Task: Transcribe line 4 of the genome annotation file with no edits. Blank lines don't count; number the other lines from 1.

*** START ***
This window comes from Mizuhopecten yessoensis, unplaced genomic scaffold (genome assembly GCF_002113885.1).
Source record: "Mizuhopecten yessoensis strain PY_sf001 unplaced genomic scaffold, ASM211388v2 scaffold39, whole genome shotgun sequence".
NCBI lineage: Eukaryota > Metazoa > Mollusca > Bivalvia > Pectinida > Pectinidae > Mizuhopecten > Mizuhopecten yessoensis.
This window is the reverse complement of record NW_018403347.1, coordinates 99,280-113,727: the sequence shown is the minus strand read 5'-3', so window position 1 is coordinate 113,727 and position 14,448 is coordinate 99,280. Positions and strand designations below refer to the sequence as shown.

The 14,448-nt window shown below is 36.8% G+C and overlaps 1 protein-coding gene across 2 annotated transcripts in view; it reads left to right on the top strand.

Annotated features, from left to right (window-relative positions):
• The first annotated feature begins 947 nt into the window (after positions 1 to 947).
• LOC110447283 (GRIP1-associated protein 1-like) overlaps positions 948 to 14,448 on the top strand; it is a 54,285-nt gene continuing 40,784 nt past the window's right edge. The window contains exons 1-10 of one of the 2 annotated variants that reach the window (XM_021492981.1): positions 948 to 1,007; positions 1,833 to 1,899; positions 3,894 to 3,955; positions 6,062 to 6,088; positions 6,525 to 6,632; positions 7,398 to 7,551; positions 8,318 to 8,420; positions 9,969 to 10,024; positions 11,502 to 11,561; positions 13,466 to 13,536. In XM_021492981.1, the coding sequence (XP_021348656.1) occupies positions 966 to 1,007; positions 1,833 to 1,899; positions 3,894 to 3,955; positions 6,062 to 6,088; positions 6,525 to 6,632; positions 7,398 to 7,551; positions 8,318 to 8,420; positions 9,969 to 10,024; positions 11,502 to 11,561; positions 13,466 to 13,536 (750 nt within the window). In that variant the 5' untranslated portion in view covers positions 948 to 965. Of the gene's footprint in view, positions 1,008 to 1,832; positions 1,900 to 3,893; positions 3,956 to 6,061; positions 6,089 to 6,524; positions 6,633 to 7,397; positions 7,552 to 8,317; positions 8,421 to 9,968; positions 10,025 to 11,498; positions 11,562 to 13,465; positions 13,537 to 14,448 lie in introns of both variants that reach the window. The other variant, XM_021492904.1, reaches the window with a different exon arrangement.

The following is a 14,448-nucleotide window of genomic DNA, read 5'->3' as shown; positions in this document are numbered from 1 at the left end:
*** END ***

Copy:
This window is the reverse complement of record NW_018403347.1, coordinates 99,280-113,727: the sequence shown is the minus strand read 5'-3', so window position 1 is coordinate 113,727 and position 14,448 is coordinate 99,280. Positions and strand designations below refer to the sequence as shown.